We discussed some of the traditional investment products in the first part of this article. In continuation of where we left off, we shall look at some other investment avenues. To start with, let us look at another popular plain vanilla product – Recurring Deposit (RD). This product is available with all the banks with some variations. The variations are minor and relate to minimum monthly deposit, the rate of interest, the minimum tenure and closure before maturity rules.
Recurring Deposit – the convenient way to save
As the name suggests, you invest a round sum every month till the contracted period. RD is basically a term deposit product, wherein instead of making an individual term deposit every month, you build up savings through a differentiated product. The maturity value of the deposit is indicated upfront. On maturity, you get the principal amount plus interest in one lump sum provided you have paid the installments regularly on due dates. The interest is compounded quarterly. The main attraction of this deposit is for salary earners, who can deposit a fixed sum every month by giving a mandate or standing instruction to the bank to debit their transaction account. RD interest is exempted from TDS. However, you need to add this accrued interest to your annual income and pay tax on it, based on which tax slab you are in. You can pay tax either every financial year based on accrued interest or at maturity based on the aggregate interest. Banks generally give loans against RD (maximum loan is principal plus accrued interest less margin) at a rate which is 1% higher than the contracted interest rate for RD.
There is no special advantage in this product vis-a-vis a reinvestment term deposit, other than the convenience of a mandate or standing instruction. However, it may be mentioned that you get the contracted interest for the tenure of the deposit, even though later deposit installments have shorter tenure.
Gold – The promise of wealth!
Do Indians consider gold as an investment? If so, why do they invest in gold jewellery instead of gold bars, biscuits and coins? Gold jewellery is not a liquid investment. It is difficult to sell gold jewellery for cash. Even if it is possible, the net amount you get will be after deducting making charges etc. which you had paid when buying the jewellery. These can be as high as 20 to 25% of the amount you originally paid. Not a good idea to buy gold jewellery as an investment option. Of course, in case of emergencies you can raise a gold loan by pledging the family jewels.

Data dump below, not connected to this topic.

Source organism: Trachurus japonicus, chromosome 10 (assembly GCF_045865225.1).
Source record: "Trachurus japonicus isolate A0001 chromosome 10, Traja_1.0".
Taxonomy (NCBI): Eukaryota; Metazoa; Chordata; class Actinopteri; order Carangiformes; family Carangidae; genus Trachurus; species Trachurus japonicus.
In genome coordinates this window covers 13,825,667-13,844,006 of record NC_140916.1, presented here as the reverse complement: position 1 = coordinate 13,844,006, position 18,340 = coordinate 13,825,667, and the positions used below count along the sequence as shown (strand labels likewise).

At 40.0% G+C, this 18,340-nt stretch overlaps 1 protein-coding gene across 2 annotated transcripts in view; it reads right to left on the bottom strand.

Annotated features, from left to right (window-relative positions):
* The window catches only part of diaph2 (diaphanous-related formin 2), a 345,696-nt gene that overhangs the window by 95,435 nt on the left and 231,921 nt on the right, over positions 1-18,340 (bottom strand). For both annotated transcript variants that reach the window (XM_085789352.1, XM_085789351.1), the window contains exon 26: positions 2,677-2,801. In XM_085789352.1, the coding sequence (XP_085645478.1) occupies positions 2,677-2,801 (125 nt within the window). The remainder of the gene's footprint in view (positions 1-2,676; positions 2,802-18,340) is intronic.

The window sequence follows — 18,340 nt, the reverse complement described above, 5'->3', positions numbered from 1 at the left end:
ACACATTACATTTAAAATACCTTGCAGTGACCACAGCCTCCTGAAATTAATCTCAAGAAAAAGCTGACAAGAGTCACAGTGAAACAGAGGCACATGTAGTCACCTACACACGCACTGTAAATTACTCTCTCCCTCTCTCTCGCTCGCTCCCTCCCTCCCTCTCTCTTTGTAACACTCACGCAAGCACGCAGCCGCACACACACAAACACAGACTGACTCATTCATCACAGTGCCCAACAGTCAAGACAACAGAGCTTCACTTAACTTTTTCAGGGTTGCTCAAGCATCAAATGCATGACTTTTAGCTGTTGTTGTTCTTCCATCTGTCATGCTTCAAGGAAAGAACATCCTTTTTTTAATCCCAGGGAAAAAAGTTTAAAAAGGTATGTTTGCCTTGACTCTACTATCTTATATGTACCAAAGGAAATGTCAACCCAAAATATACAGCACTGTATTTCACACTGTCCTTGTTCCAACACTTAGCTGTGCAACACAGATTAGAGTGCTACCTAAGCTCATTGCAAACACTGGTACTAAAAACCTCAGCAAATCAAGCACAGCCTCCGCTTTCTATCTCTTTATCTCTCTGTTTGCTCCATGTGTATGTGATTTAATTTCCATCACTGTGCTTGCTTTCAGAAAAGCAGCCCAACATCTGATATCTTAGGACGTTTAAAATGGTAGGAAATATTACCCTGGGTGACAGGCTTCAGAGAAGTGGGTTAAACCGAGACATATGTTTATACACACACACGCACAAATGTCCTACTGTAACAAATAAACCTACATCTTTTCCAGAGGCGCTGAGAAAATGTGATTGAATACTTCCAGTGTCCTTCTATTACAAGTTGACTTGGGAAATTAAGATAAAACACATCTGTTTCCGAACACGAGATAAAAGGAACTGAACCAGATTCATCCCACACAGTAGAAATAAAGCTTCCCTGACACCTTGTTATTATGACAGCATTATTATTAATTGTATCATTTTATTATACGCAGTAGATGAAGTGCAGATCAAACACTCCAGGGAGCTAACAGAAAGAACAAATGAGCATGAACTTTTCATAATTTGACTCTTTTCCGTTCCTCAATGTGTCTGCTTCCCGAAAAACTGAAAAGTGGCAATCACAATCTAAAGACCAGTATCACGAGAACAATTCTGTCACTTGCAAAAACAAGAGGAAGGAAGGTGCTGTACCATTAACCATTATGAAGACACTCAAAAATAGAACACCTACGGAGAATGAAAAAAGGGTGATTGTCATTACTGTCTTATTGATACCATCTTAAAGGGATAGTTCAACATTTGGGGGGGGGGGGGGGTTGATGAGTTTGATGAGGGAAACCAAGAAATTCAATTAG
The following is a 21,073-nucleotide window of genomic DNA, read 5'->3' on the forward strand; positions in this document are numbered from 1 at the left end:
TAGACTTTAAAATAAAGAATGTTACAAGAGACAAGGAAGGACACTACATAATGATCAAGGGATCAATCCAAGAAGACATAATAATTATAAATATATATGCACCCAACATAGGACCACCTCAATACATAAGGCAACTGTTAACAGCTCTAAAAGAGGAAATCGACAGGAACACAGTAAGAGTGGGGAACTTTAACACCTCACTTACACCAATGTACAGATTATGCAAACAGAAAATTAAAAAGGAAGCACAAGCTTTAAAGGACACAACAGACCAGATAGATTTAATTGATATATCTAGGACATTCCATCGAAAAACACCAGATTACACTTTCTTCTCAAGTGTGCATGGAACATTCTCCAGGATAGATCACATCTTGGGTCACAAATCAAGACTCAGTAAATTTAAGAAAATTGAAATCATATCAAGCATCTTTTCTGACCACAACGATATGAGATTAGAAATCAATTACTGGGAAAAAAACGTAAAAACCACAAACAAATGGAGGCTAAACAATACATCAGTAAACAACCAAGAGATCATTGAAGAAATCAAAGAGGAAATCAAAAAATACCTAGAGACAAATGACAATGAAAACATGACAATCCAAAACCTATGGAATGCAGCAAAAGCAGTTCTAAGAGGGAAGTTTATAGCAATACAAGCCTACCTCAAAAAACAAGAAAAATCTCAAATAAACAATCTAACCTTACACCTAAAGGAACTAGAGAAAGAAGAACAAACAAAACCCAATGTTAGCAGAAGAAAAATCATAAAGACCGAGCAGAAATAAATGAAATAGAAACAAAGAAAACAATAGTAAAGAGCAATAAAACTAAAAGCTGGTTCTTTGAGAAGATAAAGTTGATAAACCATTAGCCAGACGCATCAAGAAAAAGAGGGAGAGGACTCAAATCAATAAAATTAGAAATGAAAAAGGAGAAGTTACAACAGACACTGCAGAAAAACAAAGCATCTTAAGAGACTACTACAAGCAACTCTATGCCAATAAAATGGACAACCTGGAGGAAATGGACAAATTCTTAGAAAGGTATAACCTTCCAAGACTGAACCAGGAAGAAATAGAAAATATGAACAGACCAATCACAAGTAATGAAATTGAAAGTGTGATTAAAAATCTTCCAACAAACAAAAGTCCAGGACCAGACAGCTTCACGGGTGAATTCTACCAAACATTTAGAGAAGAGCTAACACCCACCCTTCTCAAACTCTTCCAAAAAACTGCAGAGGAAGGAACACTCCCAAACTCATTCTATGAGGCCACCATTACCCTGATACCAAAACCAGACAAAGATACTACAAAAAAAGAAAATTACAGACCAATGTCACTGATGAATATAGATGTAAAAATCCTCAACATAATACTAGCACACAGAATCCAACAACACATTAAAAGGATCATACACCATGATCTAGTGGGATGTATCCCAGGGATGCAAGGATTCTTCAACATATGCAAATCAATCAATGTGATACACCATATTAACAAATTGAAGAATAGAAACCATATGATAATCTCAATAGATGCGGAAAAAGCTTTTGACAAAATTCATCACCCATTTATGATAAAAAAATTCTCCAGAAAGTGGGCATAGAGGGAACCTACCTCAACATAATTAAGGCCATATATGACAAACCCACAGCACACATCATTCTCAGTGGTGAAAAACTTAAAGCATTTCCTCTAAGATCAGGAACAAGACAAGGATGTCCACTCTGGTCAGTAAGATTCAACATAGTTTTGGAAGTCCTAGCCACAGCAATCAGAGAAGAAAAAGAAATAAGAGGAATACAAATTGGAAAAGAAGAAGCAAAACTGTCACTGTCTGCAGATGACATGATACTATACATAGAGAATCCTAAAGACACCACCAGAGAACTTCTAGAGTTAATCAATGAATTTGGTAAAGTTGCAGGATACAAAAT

What about gold coins and bars? This is a better option than buying jewellery. However, while banks sell gold coins and bars, they do not buy them. It is therefore advisable to buy from reputed jewellers with a guaranteed buyback and guaranteed 99.9% purity. The main drawback of investment in gold is that, you do not get any return by way of a coupon or dividend as in other investments. You have to only look for capital appreciation. The average return for a medium term holding in gold may be in the range of 10 to 12% PA. Sometimes the wait can be quite long, if you invested at the peak prices. The price of gold in India is influenced by international prices, the exchange rate for USD/INR, the customs duty, VAT etc. Holding physical gold is fraught with the risk of pilferage. Or you may have to hire a bank locker to keep them safe. Banks do not give loans against gold coins and bars.
You have a choice of investing in paper gold through gold ETF, gold fund of funds or gold equity funds. Gold equity funds are not traded in India, because we do not have listed Indian companies directly engaged in gold mining, refining etc. Therefore we shall examine ETF and Fund of Funds.
To invest and trade in Gold ETF, you need to have a trading account with a broker and a demat account. Brokerage and Demat charges are additional charges. ETF is a mutual fund product whose units can be bought and sold in the exchange. One unit represents one gram of gold. The units can be redeemed for physical gold only if it is for a minimum quantity of a kilogram of gold.
Fund of funds is one where you need not have a trading or demat account. You are investing in a mutual fund which invests in Gold ETF. The gold fund of funds have underperformed the ETF due to several reasons. It is therefore advisable to invest in an ETF rather than fund of funds.
ETF is taxed like a debt mutual fund. Capital gains where the holding is less than a year is considered as short term capital gain, and gains beyond an year of holding is considered to be a long term capital gain. You can take indexation benefit in the case of long term capital gain as applicable to a debt fund.
Gold in physical form or paper form are attractive when inflation rates are high. This is because gold is considered as a safe haven when all other asset class fail, and demand pushes up the prices.
Initial Public Offering or IPO – The taste of things to come?
You can invest in equity shares or corporate debt instruments through the secondary market or through the IPO route. For both, you need a Demat account. To sell or buy these securities in the stock exchange, you need a trading account. This product is regulated by SEBI.